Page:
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Quantum Annealing of a Programmable Spin Glass
Speaker Prof. Anders Sandvik, Boston University
Date 29 February 2024 (Thursday)
Time 15:00 - 16:30
Venue Room 3598, Academic Building, HKUST (Lifts 27-28)

In quantum annealing, a system with two non-commuting time dependent interactions is slowly evolved from an initial trivial state to a final complex classical state. If the evolution is slow enough, the final state can represent the solution of a difficult optimization  problem encoded in the Hamiltonian. Practical implementations of quantum annealing are limited by short coherence times, however, and there are also still  fundamental questions about the speedup that can be achieved relative to classical optimization. I will discuss  experiments [1] on a device with more than 5000 programmable superconducting qubits (the D-Wave Advantage system) with couplings programmed to one of the prototypical hard optimization problems - the 3D Ising spin glass.  While the coherence times are not long enough to reach the ground state, the results and comparisons with numerical simulations show that the system traverses the spin glass transition, and the final state reached for different system sizes and annealing times correctly reproduces expectations from scaling theory. The state of the art is now approaching the point where quantum annealing can address problems beyond the reach of classical computers.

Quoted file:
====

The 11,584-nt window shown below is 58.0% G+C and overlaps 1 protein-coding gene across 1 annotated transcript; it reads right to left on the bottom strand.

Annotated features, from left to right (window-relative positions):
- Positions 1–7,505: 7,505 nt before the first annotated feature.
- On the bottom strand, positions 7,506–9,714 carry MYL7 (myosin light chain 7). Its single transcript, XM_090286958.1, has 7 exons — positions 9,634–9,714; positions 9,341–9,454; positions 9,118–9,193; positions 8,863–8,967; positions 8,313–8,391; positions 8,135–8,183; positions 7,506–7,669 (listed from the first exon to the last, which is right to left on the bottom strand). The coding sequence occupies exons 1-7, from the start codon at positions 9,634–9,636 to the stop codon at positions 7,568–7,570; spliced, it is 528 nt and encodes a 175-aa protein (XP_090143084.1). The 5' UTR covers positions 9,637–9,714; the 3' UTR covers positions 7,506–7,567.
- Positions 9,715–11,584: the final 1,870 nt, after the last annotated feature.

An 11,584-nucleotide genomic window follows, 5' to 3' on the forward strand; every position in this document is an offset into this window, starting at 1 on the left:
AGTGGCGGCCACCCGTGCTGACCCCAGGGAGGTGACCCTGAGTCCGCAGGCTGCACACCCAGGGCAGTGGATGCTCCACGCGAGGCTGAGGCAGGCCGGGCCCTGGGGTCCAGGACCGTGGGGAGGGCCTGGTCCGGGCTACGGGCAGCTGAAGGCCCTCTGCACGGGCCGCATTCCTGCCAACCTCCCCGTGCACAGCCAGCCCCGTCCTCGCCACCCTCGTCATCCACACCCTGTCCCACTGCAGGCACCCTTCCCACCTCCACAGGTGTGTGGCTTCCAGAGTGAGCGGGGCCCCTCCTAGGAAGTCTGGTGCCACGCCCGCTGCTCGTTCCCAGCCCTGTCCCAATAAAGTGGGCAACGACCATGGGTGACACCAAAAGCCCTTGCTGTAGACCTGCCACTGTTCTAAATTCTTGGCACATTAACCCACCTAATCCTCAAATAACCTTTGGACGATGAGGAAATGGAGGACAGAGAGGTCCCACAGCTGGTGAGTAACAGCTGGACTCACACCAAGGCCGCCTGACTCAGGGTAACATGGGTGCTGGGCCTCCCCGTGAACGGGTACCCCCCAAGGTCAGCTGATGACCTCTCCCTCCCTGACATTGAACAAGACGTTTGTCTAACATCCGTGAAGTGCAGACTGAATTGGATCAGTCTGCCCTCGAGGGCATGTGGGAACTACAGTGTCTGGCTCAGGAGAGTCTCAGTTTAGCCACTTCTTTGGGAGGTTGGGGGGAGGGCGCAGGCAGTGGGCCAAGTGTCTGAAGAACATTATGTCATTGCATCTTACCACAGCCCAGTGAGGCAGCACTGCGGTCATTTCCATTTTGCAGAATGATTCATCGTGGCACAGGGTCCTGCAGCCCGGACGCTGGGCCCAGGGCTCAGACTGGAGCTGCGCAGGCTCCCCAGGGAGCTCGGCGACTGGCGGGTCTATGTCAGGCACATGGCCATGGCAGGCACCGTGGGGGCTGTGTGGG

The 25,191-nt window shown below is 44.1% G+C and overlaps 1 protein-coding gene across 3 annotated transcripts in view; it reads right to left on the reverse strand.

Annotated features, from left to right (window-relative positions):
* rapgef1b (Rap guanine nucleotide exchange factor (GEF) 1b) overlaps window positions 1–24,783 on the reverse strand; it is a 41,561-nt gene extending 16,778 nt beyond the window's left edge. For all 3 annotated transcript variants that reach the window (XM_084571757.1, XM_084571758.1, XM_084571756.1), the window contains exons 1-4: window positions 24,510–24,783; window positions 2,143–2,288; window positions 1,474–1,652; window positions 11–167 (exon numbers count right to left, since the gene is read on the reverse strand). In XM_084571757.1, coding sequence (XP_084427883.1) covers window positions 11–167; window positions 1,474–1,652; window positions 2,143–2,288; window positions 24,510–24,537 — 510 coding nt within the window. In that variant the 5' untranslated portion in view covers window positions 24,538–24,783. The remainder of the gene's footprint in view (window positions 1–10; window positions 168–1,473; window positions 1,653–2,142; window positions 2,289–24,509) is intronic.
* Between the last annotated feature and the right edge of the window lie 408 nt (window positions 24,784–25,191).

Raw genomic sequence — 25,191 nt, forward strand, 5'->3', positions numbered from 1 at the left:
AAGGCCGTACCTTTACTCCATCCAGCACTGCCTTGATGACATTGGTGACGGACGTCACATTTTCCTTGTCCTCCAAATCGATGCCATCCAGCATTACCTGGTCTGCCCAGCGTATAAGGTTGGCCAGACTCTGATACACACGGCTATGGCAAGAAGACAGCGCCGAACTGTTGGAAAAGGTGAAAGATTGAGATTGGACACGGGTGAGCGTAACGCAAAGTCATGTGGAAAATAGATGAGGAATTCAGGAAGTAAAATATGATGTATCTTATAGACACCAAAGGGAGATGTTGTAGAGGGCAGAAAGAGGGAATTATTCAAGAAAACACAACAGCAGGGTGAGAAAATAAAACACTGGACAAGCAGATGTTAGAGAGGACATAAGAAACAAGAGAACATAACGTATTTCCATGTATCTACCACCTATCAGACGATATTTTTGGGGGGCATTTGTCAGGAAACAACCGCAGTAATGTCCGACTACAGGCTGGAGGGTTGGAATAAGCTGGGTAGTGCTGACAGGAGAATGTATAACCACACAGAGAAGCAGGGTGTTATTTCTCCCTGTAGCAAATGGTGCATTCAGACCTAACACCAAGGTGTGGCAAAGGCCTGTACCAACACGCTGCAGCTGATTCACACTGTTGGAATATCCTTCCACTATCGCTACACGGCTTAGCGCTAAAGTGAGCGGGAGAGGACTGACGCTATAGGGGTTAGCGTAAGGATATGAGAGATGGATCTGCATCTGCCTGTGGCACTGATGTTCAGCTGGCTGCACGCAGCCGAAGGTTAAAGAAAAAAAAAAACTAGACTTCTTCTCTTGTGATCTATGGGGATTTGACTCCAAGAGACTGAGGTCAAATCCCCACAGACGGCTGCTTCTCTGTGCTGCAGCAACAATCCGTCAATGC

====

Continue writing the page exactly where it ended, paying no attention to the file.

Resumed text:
[1] A. King et al., Nature 617, 61 (2023).


Anders Sandvik is a Professor of Physics at Boston University and a Visiting Professor of the Institute of Physics of the Chinese Academy of Sciences in Beijing. He completed his PhD at the University of California, Santa Barbara, in 1993, then carried out postdoctoral work at Florida State University and the University of Illinois at Urbana-Champaign before returning to his native country as a Senior Fellow of the Academy of Finland in 2000. He joined the faculty of Boston University in 2004. He is a Fellow of the American Physical Society, a Simons Investigator in Physics, and the 2021 recipient of the Aneesur Rahman Prize for Computational Physics. His research focuses on computational studies in quantum many-body physics. He is the inventor of the Stochastic Series Expansion method and several other widely used simulation techniques. His studies of quantum lattice models have provided unique insights into collective quantum many-body states and their quantum phase transitions.

Please contact phweb@ust.hk should you have questions about the talk.